Facebook Twitter By Gary Truitt – Jun 5, 2012 Facebook Twitter SHARE A new Purdue University-developed process for creating biofuels has shown potential to be cost-effective for production scale, opening the door for moving beyond the laboratory setting. A Purdue economic analysis shows that the cost of the thermo-chemical H2Bioil method is competitive when crude oil is about $100 per barrel when using certain energy methods to create hydrogen needed for the process. If a federal carbon tax were implemented, the biofuel would become even more economical. H2Bioil is created when biomass, such as switchgrass or corn stover, is heated rapidly to about 500 degrees Celcius in the presence of pressurized hydrogen. Resulting gases are passed over catalysts, causing reactions that separate oxygen from carbon molecules, making the carbon molecules high in energy content, similar to gasoline molecules. The economic analysis, published in the June issue of Biomass Conversion and Biorefinery, shows that the energy source used to create hydrogen for the process makes all the difference when determining whether the biofuel is cost-effective. Hydrogen processed using natural gas or coal makes the H2Bioil cost-effective when crude oil is just over $100 per barrel. But hydrogen derived from other, more expensive, energy sources – nuclear, wind or solar – drive up the break-even point.”We’re in the ballpark,” said Wally Tyner, Purdue’s James and Lois Ackerman Professor of Agricultural Economics. “In the past, I have said that for biofuels to be competitive, crude prices would need to be at about $120 per barrel. This process looks like it could be competitive when crude is even a little cheaper than that.” Energy-Dense Biofuel From Cellulose Close To Being Economical Home Energy Energy-Dense Biofuel From Cellulose Close To Being Economical The conversion process was created in the lab of Rakesh Agrawal, Purdue’s Winthrop E. Stone Distinguished Professor of Chemical Engineering. He said H2Bioil has significant advantages over traditional standalone methods used to create fuels from biomass.“The process is quite fast and converts entire biomass to liquid fuel,” Agrawal said. “As a result, the yields are substantially higher. Once the process is fully developed, due to the use of external hydrogen, the yield is expected to be two to three times that of the current competing technologies.” The model Tyner used assumed that corn stover, switchgrass and miscanthus would be the primary feedstocks. The analysis also found that if a federal carbon tax were introduced, driving up the cost of coal and natural gas, more expensive methods for producing hydrogen would become competitive. “If we had a carbon tax in the future, the break-even prices would be competitive even for nuclear,” Tyner said. “Wind and solar, not yet, but maybe down the road.” The U.S. Department of Energy and the Air Force Office of Scientific Research funded the research. Agrawal and his collaborators received a U.S. patent for the conversion process. Source: Purdue SHARE Agrawal said he and colleagues Fabio Ribeiro, a Purdue professor of chemical engineering, and Nick Delgass, Purdue’s Maxine Spencer Nichols Professor of Chemical Engineering, are working to develop catalysts needed for the H2Bioil conversion processes. The method’s initial implementation has worked on a laboratory scale and is being refined so it would become effective on a commercial scale. “This economic analysis shows us that the process is viable on a commercial scale,” Agrawal said. “We can now go back to the lab and focus on refining and improving the process with confidence.” Previous articleGary Wilhelmi 6/5/2012 PM CommentNext articleNational Pork Board Elects New Officers Gary Truitt
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A new smartphone app for the Peanut Disease Risk Index, or “PEANUT Rx,” will help Georgia peanut growers predict their risk of disease for this year’s crop.The PEANUT Rx program, created by researchers from the University of Georgia, University of Florida, Auburn University and Mississippi State University, allows producers to predict the advantages of using various crop management strategies. Growers can now access this information in the field, on the tractor or in their truck, thanks to the new app.“I’m not here to tell a grower what to do. Our role in University of Georgia Cooperative Extension is to give farmers options, give them opportunities,” said Bob Kemerait, plant pathologist on the UGA Tifton Campus. “The opportunity that this app provides is (for growers) to educate themselves on what their risk is, to manage that risk and then to understand the prescription fungicide programs that different companies offer, spraying fewer times or more times, depending on (whether they’re at a) low risk or high risk. Even if they don’t change their fungicide program, it’s an opportunity to learn how to reduce risk and how to properly manage risk.”The PEANUT Rx app can be accessed from smartphones with Apple or Android operating systems. Those with a Android operating system can go to Google Play and search “UGA PEANUT Rx.” Growers using iPhones should go to the Apple App Store and search “PEANUT Rx.” The app is free and only takes a few minutes to download. Risk factors are updated annually, providing growers with the most updated information relating to research and variety testing, Kemerait said.“There are countless hours and years of research in this PEANUT Rx project. The beauty of it is its simplicity. We are able to package many of the things we understand about disease risk in peanuts into a few simple steps,” Kemerait said. “It’s now even more available through a smartphone app. We’re hopeful growers will adopt it and be comfortable with it, in order to better manage their peanuts.”PEANUT Rx deals with the three major diseases in peanuts: tomato spotted wilt virus, leaf spot and white mold. Kemerait said the index examines production factors like crop rotation, planting dates, plant varieties and the insecticide growers use at the beginning of the growing season. The index provides producers with a risk assessment of crops that could be affected by one of these three diseases.“It helps our farmers tailor a program that’s most appropriate for their risks. We’re not waiting until we see disease; we’re looking at the preseason risk factors that are associated with outbreaks of the disease and then changing those factors – finding a different variety, adjusting planting date, plant population, tillage practices – that will affect risks. Once you have a final risk value, then you decided what fungicide program is most appropriate for your situation,” Kemerait said.To learn more about PEANUT Rx, go to ugapeanuts.com. If you have additional questions, contact your local UGA Extension agent.Georgia is the country’s top producer of peanuts, recording $507.4 million in farm gate value in 2013, according to the UGA Center for Agribusiness and Economic Development.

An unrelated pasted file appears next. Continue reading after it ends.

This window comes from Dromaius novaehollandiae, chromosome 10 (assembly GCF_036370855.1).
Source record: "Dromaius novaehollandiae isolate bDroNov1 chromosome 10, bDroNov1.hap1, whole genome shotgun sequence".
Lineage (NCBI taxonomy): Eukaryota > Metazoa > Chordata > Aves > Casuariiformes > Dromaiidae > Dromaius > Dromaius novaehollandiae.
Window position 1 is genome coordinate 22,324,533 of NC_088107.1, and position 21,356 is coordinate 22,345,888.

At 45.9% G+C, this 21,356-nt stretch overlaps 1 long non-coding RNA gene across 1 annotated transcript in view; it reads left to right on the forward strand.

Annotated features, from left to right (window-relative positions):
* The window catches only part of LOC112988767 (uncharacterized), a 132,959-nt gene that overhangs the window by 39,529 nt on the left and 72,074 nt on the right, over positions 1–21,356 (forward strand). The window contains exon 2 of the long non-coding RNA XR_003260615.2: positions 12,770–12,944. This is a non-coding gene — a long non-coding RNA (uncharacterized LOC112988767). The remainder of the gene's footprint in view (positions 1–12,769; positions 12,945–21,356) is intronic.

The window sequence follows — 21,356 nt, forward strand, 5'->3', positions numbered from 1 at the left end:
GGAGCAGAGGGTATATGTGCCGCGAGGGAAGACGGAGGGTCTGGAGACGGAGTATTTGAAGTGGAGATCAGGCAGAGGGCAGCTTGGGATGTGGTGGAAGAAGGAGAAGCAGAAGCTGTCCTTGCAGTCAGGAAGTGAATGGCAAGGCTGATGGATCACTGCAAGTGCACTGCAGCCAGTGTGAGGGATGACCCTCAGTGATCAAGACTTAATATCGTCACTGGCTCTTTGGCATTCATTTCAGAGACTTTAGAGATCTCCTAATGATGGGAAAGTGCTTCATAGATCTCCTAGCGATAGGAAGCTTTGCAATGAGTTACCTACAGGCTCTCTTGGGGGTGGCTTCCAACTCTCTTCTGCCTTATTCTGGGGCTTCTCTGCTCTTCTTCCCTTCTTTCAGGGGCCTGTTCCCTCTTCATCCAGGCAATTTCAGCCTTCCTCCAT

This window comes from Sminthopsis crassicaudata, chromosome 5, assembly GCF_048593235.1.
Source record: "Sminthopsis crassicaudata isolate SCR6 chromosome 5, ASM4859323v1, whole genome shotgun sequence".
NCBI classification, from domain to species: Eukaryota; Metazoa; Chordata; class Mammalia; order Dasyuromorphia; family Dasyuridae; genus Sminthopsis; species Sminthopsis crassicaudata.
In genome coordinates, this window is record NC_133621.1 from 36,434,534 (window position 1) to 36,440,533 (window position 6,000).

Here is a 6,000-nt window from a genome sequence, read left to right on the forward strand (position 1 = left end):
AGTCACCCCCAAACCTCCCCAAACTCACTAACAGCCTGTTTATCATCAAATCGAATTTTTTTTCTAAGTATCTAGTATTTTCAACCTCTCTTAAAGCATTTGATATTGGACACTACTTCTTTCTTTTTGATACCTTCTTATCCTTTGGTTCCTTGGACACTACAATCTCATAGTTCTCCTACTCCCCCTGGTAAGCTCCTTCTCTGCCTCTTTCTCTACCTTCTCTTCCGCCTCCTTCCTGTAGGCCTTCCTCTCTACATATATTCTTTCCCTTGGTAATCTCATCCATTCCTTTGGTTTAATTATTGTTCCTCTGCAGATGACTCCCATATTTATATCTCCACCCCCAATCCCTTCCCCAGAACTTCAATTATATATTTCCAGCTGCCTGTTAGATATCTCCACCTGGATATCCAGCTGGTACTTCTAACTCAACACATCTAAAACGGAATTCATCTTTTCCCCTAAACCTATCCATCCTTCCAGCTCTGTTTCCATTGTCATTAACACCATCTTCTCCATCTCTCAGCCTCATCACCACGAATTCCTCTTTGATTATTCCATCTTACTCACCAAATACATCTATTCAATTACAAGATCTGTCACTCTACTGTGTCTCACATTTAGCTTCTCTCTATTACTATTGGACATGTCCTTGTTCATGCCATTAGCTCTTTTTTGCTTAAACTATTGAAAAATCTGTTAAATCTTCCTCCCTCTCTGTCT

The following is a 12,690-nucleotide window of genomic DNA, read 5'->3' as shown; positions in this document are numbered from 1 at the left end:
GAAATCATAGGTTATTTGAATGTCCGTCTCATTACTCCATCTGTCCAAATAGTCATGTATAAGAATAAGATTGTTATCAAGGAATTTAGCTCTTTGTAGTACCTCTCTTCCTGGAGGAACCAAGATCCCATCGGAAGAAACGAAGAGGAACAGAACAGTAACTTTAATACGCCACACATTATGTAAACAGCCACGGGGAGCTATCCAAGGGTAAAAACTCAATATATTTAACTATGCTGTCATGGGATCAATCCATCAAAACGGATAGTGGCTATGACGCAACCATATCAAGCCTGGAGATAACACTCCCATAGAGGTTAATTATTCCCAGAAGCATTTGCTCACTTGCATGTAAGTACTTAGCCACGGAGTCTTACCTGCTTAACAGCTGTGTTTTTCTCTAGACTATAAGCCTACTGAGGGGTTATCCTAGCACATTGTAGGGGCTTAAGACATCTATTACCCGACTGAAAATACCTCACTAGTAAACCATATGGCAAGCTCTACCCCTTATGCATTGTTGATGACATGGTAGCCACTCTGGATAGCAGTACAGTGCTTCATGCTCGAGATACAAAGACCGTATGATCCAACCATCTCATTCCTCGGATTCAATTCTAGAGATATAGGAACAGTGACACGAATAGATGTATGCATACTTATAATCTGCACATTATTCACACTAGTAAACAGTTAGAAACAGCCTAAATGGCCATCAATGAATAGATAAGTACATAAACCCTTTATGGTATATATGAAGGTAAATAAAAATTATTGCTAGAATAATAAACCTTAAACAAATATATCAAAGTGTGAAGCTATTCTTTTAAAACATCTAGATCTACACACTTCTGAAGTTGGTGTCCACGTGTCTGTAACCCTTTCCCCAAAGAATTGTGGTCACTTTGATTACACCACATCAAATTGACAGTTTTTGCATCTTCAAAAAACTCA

A former President of the Ghana Athletics Association has said he suspects foul play following Martha Bissah’s inability to qualify for the All Africa Games.The teenager was unable to run the required time to get her into the multisport event slated for next month.In an interview with Joy Sports, former GAA George Lutterodt is questioning why the country’s athletics governing body failed to make Martha compete in her preferred event, the 800 metre race. “Is she running in her main event, the 800 metres or is she running the 1500 metre which is not her event? And why is she not running her event? If you told me she was running 800 metres and she didn’t qualify, I would be very surprised but I am told she is running something she does not want to run which is the 1500 metres.””The question to ask the GAA is why was her event not on the table from the beginning. She goes to win gold at the Olympics and comes back and the event is no longer on the GAA time table.”That is a very serious thing we have to answer.” But in a quick rebuttal on Asempa FM, Dr. Mark Dzra Dosi, Treasurer at the GAA, discounted the thought. “The 1500 metre race is her other event. Actually when we discovered Martha, she was in the 1500 metre in Kumasi last year. So it is not the case that this is not her event and she has actually run very well except that she was a little close to reaching the qualifying in both,” Dosi noted.“This year we have had eight event and Martha has run the 800 metre three times this year and her best time has been 2.07 seconds and last year her best time was 2:04 seconds in China. She didn’t start training early this time round.””Next weekend, August 22, we have one more competition that offers Martha the chance to qualify for the All Africa Games. The door is not closed for Martha.”We have about seven other athletes like that too.” With the prodigious Martha only a few days from her 18th birthday, all this squabbling may yet distract her from her goal of representing Ghana next month. –Follow Joy Sports on Twitter: @Joy997FM. Our hashtag is #JoySports